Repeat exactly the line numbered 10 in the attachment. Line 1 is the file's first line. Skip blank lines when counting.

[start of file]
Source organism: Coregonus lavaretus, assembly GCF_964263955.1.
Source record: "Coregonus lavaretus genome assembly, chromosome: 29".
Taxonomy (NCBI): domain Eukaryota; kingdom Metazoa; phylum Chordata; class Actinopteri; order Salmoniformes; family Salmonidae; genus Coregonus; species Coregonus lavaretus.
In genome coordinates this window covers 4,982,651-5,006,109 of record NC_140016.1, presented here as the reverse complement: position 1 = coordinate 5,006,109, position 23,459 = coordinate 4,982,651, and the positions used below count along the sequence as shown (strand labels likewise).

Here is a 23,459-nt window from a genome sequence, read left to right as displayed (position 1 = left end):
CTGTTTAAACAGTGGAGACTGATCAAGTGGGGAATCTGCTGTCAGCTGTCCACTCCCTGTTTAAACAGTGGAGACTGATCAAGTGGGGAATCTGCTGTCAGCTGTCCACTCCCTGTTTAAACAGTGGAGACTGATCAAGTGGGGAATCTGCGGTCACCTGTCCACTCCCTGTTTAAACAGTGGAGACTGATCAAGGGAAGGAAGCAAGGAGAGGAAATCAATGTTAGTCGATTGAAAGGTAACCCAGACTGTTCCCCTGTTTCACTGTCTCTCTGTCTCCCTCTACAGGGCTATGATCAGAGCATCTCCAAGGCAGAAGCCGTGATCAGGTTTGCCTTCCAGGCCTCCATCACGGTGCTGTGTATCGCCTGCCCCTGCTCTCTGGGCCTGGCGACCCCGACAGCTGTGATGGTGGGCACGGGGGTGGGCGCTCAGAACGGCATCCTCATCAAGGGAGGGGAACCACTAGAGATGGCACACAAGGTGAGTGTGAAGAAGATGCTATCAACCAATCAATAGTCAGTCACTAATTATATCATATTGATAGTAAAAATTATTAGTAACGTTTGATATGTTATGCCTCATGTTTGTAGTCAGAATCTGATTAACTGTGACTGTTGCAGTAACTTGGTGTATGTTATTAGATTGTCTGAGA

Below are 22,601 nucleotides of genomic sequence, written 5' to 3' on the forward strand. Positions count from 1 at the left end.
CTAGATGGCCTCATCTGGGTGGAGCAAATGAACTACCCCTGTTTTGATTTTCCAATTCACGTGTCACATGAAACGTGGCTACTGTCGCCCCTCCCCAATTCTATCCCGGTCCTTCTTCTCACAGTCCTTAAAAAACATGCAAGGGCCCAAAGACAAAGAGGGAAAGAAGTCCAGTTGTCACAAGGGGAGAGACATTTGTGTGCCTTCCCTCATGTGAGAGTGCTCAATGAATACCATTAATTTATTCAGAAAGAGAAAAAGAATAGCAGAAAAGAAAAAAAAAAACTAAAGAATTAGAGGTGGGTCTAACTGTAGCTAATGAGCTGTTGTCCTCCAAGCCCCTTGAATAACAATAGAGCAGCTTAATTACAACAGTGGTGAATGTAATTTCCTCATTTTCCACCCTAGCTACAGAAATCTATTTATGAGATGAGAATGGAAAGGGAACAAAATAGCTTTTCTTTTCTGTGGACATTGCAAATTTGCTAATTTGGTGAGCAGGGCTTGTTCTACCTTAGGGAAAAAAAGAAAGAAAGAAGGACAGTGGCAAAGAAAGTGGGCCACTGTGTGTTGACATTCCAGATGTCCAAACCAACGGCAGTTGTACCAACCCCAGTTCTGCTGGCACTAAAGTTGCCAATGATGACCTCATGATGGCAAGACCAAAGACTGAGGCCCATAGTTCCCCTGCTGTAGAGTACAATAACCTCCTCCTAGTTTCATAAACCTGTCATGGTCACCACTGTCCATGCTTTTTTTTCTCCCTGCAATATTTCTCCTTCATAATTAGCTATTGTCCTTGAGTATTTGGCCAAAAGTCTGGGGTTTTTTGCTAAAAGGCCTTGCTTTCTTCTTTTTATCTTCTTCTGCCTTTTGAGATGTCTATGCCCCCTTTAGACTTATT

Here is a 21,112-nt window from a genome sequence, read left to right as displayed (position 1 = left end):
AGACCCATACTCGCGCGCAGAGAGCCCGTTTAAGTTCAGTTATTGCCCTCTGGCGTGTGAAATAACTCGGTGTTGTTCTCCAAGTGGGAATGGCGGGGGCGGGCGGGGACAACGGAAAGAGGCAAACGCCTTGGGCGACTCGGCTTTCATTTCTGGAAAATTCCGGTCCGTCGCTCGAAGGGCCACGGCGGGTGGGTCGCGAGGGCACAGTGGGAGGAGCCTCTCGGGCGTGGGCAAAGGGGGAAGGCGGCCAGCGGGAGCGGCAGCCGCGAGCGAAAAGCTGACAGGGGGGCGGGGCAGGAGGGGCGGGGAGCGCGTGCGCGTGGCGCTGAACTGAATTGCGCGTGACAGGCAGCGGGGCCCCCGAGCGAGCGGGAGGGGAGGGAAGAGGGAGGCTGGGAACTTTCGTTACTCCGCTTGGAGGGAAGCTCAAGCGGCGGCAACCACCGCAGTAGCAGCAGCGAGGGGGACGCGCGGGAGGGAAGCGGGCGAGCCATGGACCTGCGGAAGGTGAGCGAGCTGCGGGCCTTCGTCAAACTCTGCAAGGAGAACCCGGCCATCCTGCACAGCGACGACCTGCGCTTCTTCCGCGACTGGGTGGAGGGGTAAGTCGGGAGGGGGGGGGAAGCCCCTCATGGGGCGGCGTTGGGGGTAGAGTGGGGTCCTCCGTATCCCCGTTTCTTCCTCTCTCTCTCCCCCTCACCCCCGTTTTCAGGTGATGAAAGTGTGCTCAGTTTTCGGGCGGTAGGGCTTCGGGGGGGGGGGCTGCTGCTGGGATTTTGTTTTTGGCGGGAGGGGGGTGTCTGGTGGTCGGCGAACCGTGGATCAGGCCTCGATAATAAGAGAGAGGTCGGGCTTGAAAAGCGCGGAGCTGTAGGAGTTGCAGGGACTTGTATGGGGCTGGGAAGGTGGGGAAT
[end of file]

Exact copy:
AGACCCATACTCGCGCGCAGAGAGCCCGTTTAAGTTCAGTTATTGCCCTCTGGCGTGTGAAATAACTCGGTGTTGTTCTCCAAGTGGGAATGGCGGGGGCGGGCGGGGACAACGGAAAGAGGCAAACGCCTTGGGCGACTCGGCTTTCATTTCTGGAAAATTCCGGTCCGTCGCTCGAAGGGCCACGGCGGGTGGGTCGCGAGGGCACAGTGGGAGGAGCCTCTCGGGCGTGGGCAAAGGGGGAAGGCGGCCAGCGGGAGCGGCAGCCGCGAGCGAAAAGCTGACAGGGGGGCGGGGCAGGAGGGGCGGGGAGCGCGTGCGCGTGGCGCTGAACTGAATTGCGCGTGACAGGCAGCGGGGCCCCCGAGCGAGCGGGAGGGGAGGGAAGAGGGAGGCTGGGAACTTTCGTTACTCCGCTTGGAGGGAAGCTCAAGCGGCGGCAACCACCGCAGTAGCAGCAGCGAGGGGGACGCGCGGGAGGGAAGCGGGCGAGCCATGGACCTGCGGAAGGTGAGCGAGCTGCGGGCCTTCGTCAAACTCTGCAAGGAGAACCCGGCCATCCTGCACAGCGACGACCTGCGCTTCTTCCGCGACTGGGTGGAGGGGTAAGTCGGGAGGGGGGGGGAAGCCCCTCATGGGGCGGCGTTGGGGGTAGAGTGGGGTCCTCCGTATCCCCGTTTCTTCCTCTCTCTCTCCCCCTCACCCCCGTTTTCAGGTGATGAAAGTGTGCTCAGTTTTCGGGCGGTAGGGCTTCGGGGGGGGGGGCTGCTGCTGGGATTTTGTTTTTGGCGGGAGGGGGGTGTCTGGTGGTCGGCGAACCGTGGATCAGGCCTCGATAATAAGAGAGAGGTCGGGCTTGAAAAGCGCGGAGCTGTAGGAGTTGCAGGGACTTGTATGGGGCTGGGAAGGTGGGGAAT